Published Tue, Oct 24, 17. Written by Shannon Smith.
In Africa, women spend 40,000,000,000 hours a year walking for water.
The average distance that women and children walk for water in Africa and Asia is 3.7 miles.
For years, I have read and said things like the this. I have spouted off statistics and told stories of the plight of those X women and children. I have asked numerous people to pick up containers of water to allow them experience the weight of the burden carried by those without local access to clean water.
Until Saturday, September 22, 2017, my experience with carrying water was limited to setting up for presentations and toting around a 750mL personal water bottle [add link to our water bottles]. While I had sympathy for the those we serve and a desire to improve their lives. I have never walked in their shoes. I have never had to take the long walk to water. I had never tried to understand better by experiencing their daily journey of carrying what’s necessary for our survival. I had no empathy.
This Fall, our partner Global Hope India, held Carry the Water, a 5K with a twist. As a part of the event, participants carried containers to collect water. Two-thirds of the way through the course, we filled our containers with water and carried them to the finish line. A generous sponsor had committed to fund up to four clean water projects based on how much water was collected by the racers.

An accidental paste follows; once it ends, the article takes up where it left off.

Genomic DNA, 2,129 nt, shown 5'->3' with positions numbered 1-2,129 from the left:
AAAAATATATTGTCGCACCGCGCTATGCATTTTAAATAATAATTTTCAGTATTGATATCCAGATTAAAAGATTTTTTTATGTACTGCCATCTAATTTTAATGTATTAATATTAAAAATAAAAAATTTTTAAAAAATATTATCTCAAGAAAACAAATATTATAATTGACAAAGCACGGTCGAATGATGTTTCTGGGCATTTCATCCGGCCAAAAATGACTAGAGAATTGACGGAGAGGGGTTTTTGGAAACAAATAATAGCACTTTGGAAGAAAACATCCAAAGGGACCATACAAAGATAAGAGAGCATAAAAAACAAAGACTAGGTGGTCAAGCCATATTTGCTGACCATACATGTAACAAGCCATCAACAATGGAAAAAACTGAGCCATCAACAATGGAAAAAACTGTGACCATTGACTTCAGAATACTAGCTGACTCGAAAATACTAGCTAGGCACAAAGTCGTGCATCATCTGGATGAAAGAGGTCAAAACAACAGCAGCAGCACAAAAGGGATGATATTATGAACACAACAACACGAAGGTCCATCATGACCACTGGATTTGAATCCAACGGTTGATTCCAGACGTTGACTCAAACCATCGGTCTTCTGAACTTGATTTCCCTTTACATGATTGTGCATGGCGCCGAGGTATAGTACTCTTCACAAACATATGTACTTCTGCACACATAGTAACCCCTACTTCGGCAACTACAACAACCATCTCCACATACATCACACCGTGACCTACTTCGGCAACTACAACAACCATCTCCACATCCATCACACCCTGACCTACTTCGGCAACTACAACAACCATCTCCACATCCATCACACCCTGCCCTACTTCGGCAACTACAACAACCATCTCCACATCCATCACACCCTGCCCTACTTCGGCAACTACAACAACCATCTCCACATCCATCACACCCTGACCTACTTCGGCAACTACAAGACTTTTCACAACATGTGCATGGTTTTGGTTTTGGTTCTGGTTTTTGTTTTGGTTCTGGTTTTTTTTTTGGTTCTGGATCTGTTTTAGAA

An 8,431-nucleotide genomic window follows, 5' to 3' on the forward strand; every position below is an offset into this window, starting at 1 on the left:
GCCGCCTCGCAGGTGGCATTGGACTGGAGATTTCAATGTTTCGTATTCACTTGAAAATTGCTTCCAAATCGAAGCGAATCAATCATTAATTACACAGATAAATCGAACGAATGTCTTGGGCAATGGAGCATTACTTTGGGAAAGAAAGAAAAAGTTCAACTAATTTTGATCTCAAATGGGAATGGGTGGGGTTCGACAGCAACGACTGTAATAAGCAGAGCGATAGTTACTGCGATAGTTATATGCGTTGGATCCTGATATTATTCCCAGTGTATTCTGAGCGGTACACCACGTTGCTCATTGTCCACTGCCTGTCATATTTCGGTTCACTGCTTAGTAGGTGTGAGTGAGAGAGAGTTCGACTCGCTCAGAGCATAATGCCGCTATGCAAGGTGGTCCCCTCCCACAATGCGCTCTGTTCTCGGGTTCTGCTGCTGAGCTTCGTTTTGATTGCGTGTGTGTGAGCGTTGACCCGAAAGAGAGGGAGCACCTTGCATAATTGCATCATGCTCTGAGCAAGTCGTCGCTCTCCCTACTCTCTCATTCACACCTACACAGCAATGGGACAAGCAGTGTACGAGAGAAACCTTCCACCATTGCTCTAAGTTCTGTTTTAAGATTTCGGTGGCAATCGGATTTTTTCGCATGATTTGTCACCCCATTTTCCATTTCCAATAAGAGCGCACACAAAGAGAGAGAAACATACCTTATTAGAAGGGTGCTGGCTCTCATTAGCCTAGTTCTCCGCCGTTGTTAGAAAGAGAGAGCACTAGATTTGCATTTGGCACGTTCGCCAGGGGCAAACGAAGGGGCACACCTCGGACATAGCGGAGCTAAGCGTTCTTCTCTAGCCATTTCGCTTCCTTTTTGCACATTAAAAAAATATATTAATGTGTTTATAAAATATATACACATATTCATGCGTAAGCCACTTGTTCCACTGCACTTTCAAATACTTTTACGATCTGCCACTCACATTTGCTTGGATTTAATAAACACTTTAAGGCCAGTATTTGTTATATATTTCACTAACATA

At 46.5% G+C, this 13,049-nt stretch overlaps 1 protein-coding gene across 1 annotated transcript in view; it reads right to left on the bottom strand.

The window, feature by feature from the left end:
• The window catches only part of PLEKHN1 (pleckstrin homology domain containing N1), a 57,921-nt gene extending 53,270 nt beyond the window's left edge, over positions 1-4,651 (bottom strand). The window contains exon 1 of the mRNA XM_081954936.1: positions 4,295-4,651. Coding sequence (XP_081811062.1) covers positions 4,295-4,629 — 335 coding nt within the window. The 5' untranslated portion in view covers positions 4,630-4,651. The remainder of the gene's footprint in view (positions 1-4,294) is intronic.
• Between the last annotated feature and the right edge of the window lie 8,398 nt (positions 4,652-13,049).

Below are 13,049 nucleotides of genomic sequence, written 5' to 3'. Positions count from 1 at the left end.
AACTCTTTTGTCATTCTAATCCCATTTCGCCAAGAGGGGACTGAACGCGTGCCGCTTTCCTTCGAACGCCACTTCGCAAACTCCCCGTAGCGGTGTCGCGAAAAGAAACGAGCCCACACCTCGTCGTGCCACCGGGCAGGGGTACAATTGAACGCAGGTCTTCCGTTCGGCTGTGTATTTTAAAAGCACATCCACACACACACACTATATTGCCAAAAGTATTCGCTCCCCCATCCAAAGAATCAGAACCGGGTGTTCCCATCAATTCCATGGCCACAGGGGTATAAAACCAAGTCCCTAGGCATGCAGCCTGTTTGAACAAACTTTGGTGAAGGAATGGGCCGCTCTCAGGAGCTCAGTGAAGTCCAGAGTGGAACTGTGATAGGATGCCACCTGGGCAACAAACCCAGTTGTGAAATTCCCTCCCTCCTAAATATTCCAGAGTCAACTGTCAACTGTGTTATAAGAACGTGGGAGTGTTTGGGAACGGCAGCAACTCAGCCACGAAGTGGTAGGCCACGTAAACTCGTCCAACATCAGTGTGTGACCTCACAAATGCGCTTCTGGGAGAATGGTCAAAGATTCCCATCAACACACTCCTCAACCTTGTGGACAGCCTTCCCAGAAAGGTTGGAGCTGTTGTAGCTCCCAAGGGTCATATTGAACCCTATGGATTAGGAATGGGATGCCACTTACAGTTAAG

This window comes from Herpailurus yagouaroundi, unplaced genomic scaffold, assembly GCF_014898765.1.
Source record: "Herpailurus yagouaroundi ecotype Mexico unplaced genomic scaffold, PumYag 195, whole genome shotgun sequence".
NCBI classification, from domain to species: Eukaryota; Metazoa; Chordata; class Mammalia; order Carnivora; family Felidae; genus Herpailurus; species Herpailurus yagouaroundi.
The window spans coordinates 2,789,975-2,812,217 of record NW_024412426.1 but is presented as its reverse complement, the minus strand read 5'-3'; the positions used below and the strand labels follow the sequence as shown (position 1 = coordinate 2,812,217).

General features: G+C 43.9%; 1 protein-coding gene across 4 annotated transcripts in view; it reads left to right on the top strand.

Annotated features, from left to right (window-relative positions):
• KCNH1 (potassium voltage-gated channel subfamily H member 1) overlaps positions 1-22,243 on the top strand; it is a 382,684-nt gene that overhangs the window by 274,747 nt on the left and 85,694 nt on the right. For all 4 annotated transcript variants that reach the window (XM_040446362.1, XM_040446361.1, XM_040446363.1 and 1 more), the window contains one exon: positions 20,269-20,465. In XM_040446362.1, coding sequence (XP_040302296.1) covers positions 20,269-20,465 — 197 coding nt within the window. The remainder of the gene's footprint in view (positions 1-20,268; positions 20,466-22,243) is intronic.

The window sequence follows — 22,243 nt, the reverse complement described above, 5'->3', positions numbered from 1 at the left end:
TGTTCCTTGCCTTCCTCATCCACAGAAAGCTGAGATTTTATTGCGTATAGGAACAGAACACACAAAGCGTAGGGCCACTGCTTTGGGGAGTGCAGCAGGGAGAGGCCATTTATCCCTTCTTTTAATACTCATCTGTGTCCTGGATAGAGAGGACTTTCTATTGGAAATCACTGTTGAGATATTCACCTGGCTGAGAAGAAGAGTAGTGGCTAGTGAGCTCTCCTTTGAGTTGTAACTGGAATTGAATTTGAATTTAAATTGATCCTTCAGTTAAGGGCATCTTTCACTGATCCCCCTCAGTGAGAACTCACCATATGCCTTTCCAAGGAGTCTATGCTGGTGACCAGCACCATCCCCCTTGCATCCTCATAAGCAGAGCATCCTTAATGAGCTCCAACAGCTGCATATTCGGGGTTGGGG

Our family of five participated in the event. We brought with us containers similar to those I have witnessed people carrying in the communities we serve. We had jerrycans, buckets, and large water jugs.
The race started with a walk through the beautiful Dorthea Dix Park. Carrying the containers was a little cumbersome, but no real burden. We reached the water source having not broken a sweat, as the weather was nice and the course was mostly shaded.
After filling our containers to the max we could carry, we set off for the final mile. From the beginning, the water was heavy. I carried a five gallon water cooler bottle. My wife, Kim, and friend, Amber, each had a jerrycan, and my 10-year-old-son had a bucket. In total we had roughly 12 gallons (100 lbs) of water.
Carrying the water got more difficult with each step. We had to shift how we carried the containers and trade off who carried which. The walk that would normally take 10-15 minutes turned into 30 minutes. Near the end, another participant came to our aid and helped carry the water. Upon finishing, our muscles ached and we were covered in sweat.
To us, this was a workout unlike our normal routines. To 648,000,000 people around the world, this is a daily reality. I learned more on that mile walk than I have in years about why people need local access to clean water. That walk gave me empathy for those we serve.
The walk also has increased my desire to help more communities. I would love to have your help in lifting this burden from another community. Your donation of $25 will change one person’s life, $100 can change an entire family. Will you join me?